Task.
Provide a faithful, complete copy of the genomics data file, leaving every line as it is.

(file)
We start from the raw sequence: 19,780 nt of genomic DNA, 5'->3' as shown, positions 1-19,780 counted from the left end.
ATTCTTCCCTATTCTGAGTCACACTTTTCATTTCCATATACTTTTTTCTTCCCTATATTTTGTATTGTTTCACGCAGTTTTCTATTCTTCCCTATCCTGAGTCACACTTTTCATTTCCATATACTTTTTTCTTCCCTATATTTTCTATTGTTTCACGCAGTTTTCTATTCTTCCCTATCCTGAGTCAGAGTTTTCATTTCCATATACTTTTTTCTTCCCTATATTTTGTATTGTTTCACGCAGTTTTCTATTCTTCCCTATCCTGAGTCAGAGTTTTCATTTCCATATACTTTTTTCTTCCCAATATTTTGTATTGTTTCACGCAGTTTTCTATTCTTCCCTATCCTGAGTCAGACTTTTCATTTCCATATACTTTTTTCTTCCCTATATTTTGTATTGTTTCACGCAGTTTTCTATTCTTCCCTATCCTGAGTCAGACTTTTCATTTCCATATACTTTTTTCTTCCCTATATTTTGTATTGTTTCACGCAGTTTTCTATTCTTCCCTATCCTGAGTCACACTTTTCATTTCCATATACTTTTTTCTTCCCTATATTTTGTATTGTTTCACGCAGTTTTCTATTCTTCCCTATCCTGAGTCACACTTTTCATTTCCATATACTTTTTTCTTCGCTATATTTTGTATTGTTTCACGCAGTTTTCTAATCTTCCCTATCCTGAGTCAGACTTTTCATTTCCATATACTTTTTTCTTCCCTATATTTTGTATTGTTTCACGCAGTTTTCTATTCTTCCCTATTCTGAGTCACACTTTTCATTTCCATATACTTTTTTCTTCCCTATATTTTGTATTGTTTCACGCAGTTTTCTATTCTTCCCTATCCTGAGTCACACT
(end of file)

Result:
We start from the raw sequence: 19,780 nt of genomic DNA, 5'->3' as shown, positions 1-19,780 counted from the left end.
ATTCTTCCCTATTCTGAGTCACACTTTTCATTTCCATATACTTTTTTCTTCCCTATATTTTGTATTGTTTCACGCAGTTTTCTATTCTTCCCTATCCTGAGTCACACTTTTCATTTCCATATACTTTTTTCTTCCCTATATTTTCTATTGTTTCACGCAGTTTTCTATTCTTCCCTATCCTGAGTCAGAGTTTTCATTTCCATATACTTTTTTCTTCCCTATATTTTGTATTGTTTCACGCAGTTTTCTATTCTTCCCTATCCTGAGTCAGAGTTTTCATTTCCATATACTTTTTTCTTCCCAATATTTTGTATTGTTTCACGCAGTTTTCTATTCTTCCCTATCCTGAGTCAGACTTTTCATTTCCATATACTTTTTTCTTCCCTATATTTTGTATTGTTTCACGCAGTTTTCTATTCTTCCCTATCCTGAGTCAGACTTTTCATTTCCATATACTTTTTTCTTCCCTATATTTTGTATTGTTTCACGCAGTTTTCTATTCTTCCCTATCCTGAGTCACACTTTTCATTTCCATATACTTTTTTCTTCCCTATATTTTGTATTGTTTCACGCAGTTTTCTATTCTTCCCTATCCTGAGTCACACTTTTCATTTCCATATACTTTTTTCTTCGCTATATTTTGTATTGTTTCACGCAGTTTTCTAATCTTCCCTATCCTGAGTCAGACTTTTCATTTCCATATACTTTTTTCTTCCCTATATTTTGTATTGTTTCACGCAGTTTTCTATTCTTCCCTATTCTGAGTCACACTTTTCATTTCCATATACTTTTTTCTTCCCTATATTTTGTATTGTTTCACGCAGTTTTCTATTCTTCCCTATCCTGAGTCACACT